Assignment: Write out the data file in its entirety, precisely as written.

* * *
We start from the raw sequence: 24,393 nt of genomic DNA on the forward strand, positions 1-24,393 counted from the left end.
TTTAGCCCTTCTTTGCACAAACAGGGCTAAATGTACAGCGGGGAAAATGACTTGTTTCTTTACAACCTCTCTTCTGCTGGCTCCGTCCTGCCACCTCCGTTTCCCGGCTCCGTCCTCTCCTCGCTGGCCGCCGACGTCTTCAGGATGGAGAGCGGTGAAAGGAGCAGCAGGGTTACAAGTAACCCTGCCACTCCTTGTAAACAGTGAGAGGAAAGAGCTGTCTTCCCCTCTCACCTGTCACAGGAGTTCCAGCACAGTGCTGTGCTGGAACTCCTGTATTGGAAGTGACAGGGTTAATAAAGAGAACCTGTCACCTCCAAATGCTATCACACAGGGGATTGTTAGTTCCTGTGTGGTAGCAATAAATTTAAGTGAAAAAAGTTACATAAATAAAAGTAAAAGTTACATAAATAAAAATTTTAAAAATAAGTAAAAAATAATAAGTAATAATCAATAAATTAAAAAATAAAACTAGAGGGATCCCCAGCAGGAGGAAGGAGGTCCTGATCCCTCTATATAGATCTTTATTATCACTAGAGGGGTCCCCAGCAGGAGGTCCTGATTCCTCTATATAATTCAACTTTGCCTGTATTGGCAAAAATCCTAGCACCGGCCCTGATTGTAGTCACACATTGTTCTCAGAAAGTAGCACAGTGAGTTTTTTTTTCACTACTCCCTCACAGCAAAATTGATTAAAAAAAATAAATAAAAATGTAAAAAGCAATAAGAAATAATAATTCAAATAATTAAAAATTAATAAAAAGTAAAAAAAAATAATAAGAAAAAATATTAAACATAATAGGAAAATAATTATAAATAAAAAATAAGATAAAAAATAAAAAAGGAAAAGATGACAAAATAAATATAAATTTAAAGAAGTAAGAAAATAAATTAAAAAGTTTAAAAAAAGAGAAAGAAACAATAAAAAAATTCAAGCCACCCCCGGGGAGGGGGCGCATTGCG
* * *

We start from the raw sequence: 24,393 nt of genomic DNA on the forward strand, positions 1-24,393 counted from the left end.
TTTAGCCCTTCTTTGCACAAACAGGGCTAAATGTACAGCGGGGAAAATGACTTGTTTCTTTACAACCTCTCTTCTGCTGGCTCCGTCCTGCCACCTCCGTTTCCCGGCTCCGTCCTCTCCTCGCTGGCCGCCGACGTCTTCAGGATGGAGAGCGGTGAAAGGAGCAGCAGGGTTACAAGTAACCCTGCCACTCCTTGTAAACAGTGAGAGGAAAGAGCTGTCTTCCCCTCTCACCTGTCACAGGAGTTCCAGCACAGTGCTGTGCTGGAACTCCTGTATTGGAAGTGACAGGGTTAATAAAGAGAACCTGTCACCTCCAAATGCTATCACACAGGGGATTGTTAGTTCCTGTGTGGTAGCAATAAATTTAAGTGAAAAAAGTTACATAAATAAAAGTAAAAGTTACATAAATAAAAATTTTAAAAATAAGTAAAAAATAATAAGTAATAATCAATAAATTAAAAAATAAAACTAGAGGGATCCCCAGCAGGAGGAAGGAGGTCCTGATCCCTCTATATAGATCTTTATTATCACTAGAGGGGTCCCCAGCAGGAGGTCCTGATTCCTCTATATAATTCAACTTTGCCTGTATTGGCAAAAATCCTAGCACCGGCCCTGATTGTAGTCACACATTGTTCTCAGAAAGTAGCACAGTGAGTTTTTTTTTCACTACTCCCTCACAGCAAAATTGATTAAAAAAAATAAATAAAAATGTAAAAAGCAATAAGAAATAATAATTCAAATAATTAAAAATTAATAAAAAGTAAAAAAAAATAATAAGAAAAAATATTAAACATAATAGGAAAATAATTATAAATAAAAAATAAGATAAAAAATAAAAAAGGAAAAGATGACAAAATAAATATAAATTTAAAGAAGTAAGAAAATAAATTAAAAAGTTTAAAAAAAGAGAAAGAAACAATAAAAAAATTCAAGCCACCCCCGGGGAGGGGGCGCATTGCG